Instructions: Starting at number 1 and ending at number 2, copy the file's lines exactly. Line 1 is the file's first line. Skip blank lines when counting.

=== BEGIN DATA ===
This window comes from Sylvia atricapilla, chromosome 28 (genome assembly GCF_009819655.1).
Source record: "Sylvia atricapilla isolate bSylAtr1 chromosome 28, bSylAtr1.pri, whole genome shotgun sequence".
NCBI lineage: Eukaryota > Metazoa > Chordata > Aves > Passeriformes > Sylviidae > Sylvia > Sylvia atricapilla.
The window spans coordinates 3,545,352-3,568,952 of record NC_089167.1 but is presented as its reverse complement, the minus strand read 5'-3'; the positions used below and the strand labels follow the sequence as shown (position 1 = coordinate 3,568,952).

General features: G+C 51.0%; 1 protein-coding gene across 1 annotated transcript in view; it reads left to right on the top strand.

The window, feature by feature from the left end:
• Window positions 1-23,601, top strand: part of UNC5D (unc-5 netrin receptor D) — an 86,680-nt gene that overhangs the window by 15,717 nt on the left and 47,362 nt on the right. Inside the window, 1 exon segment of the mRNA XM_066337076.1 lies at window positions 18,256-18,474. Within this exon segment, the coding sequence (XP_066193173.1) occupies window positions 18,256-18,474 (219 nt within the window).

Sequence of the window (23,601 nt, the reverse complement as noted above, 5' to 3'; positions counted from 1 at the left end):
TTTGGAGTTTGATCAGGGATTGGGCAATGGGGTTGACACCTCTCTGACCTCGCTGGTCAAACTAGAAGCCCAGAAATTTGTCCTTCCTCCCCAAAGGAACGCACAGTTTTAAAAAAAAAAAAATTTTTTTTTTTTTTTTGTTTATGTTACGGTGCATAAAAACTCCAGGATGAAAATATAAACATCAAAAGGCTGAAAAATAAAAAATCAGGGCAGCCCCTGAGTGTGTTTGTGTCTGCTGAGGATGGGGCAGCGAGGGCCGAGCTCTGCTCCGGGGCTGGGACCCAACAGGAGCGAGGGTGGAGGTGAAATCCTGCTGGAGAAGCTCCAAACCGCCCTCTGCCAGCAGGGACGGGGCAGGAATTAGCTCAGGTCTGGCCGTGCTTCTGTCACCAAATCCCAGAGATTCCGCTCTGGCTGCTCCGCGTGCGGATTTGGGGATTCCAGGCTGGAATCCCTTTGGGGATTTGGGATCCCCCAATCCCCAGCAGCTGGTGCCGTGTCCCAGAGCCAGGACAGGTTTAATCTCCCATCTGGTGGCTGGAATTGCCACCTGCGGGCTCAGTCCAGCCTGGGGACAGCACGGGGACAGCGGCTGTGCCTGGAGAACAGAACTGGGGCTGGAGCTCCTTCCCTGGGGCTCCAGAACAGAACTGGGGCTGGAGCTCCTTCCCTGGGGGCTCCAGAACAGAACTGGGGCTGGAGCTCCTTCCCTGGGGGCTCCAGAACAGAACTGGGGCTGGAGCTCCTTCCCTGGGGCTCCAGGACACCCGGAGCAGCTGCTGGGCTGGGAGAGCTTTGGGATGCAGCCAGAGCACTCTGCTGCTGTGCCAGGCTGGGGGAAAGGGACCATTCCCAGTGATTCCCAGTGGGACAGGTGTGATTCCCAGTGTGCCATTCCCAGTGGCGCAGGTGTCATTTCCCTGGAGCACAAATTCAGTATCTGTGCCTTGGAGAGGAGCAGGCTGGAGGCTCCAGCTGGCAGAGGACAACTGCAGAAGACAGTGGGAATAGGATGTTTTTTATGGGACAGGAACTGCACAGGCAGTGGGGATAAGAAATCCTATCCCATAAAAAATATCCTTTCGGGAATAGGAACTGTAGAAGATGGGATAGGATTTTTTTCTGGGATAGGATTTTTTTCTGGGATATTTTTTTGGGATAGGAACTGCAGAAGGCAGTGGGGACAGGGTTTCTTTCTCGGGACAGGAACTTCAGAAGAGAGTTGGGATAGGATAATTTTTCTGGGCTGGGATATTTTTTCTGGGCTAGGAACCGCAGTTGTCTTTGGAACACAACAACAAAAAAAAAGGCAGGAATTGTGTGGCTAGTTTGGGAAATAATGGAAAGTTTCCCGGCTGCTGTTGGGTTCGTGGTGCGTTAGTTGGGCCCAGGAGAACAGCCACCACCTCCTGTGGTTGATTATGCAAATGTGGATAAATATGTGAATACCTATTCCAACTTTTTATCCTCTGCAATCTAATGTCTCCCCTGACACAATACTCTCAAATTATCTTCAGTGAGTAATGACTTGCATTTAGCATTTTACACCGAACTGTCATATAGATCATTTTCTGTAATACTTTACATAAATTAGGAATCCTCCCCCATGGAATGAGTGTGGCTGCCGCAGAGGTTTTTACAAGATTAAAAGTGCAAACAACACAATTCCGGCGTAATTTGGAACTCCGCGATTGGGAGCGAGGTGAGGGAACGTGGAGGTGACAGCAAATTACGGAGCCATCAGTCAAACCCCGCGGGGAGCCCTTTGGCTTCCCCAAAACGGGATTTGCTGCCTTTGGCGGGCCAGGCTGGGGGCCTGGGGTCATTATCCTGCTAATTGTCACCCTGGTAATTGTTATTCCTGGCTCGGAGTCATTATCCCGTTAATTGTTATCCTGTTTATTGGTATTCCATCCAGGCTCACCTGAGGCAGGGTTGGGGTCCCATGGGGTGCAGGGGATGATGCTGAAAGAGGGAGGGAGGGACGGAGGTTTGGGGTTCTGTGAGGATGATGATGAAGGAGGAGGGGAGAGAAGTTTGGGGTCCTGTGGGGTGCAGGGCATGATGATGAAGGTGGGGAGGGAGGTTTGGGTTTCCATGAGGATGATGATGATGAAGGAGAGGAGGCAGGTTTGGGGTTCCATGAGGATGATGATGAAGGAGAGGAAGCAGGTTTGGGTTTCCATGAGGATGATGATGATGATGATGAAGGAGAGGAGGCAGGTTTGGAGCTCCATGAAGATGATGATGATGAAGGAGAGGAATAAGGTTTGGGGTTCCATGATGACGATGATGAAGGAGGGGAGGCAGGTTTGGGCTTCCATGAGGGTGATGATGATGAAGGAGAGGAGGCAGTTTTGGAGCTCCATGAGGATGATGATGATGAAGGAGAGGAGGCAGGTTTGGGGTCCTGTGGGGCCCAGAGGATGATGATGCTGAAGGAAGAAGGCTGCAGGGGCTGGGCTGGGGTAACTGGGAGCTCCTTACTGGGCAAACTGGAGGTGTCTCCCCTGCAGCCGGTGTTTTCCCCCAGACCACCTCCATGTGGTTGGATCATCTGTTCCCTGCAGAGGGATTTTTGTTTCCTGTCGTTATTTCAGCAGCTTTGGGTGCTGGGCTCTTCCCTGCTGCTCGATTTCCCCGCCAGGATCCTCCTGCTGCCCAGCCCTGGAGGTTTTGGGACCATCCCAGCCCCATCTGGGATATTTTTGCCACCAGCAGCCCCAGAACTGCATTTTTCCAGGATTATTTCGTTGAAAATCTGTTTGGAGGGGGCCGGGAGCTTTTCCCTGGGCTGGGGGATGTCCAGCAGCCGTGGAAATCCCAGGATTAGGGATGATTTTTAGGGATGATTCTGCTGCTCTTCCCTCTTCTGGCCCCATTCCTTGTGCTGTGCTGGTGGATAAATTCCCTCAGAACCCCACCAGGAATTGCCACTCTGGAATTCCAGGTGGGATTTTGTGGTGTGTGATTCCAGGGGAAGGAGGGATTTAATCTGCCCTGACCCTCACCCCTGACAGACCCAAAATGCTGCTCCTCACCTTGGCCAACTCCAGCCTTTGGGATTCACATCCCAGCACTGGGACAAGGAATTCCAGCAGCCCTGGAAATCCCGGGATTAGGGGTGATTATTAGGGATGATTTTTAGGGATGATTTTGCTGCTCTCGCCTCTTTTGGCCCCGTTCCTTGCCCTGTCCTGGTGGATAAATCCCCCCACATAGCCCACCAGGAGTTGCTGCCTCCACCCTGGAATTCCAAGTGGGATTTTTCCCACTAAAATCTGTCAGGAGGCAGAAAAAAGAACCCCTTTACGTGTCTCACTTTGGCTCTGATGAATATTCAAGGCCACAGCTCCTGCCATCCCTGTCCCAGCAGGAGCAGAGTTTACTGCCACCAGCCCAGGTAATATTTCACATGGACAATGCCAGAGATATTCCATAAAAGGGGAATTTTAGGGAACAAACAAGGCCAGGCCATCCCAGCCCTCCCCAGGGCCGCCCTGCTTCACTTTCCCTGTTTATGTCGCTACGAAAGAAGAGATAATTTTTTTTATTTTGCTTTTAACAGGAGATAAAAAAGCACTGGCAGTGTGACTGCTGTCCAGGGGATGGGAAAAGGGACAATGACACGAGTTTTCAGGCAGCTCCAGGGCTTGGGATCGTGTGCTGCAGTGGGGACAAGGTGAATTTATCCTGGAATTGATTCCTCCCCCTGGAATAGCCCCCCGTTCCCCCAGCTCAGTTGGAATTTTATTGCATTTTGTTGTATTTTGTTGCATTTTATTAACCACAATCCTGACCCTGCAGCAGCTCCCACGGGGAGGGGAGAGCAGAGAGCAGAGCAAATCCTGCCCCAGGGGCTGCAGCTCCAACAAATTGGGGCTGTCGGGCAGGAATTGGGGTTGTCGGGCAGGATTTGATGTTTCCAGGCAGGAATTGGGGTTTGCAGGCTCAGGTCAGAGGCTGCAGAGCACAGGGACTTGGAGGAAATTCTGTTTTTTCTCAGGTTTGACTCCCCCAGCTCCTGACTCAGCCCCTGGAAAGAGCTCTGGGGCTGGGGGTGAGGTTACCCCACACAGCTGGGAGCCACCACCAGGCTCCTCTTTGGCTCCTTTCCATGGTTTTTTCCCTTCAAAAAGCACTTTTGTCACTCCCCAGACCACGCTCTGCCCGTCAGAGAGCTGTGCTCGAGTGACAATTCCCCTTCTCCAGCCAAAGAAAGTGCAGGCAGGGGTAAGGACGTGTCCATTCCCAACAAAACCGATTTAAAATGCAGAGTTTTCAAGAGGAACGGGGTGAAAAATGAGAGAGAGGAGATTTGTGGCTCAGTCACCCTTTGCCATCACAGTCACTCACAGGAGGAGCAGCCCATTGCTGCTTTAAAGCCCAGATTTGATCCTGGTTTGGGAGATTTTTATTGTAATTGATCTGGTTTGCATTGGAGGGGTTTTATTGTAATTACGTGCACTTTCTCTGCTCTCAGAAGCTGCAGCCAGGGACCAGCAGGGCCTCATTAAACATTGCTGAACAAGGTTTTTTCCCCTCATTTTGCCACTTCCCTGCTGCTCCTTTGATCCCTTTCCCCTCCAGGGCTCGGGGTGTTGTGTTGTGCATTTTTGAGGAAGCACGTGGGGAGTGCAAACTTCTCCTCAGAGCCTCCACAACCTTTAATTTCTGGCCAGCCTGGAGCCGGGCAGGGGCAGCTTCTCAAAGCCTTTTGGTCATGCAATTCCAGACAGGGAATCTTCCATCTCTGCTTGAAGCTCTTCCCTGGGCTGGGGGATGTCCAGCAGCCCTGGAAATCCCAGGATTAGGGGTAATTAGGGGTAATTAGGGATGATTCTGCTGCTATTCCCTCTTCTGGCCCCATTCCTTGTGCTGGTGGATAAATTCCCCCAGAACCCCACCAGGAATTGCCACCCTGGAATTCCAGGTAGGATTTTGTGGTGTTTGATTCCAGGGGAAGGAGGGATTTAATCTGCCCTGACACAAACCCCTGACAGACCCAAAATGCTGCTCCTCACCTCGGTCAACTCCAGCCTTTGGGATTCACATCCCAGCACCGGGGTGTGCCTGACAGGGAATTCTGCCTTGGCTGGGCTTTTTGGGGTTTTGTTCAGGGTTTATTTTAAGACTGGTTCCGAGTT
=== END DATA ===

This window comes from Sylvia atricapilla, chromosome 28 (genome assembly GCF_009819655.1).
Source record: "Sylvia atricapilla isolate bSylAtr1 chromosome 28, bSylAtr1.pri, whole genome shotgun sequence".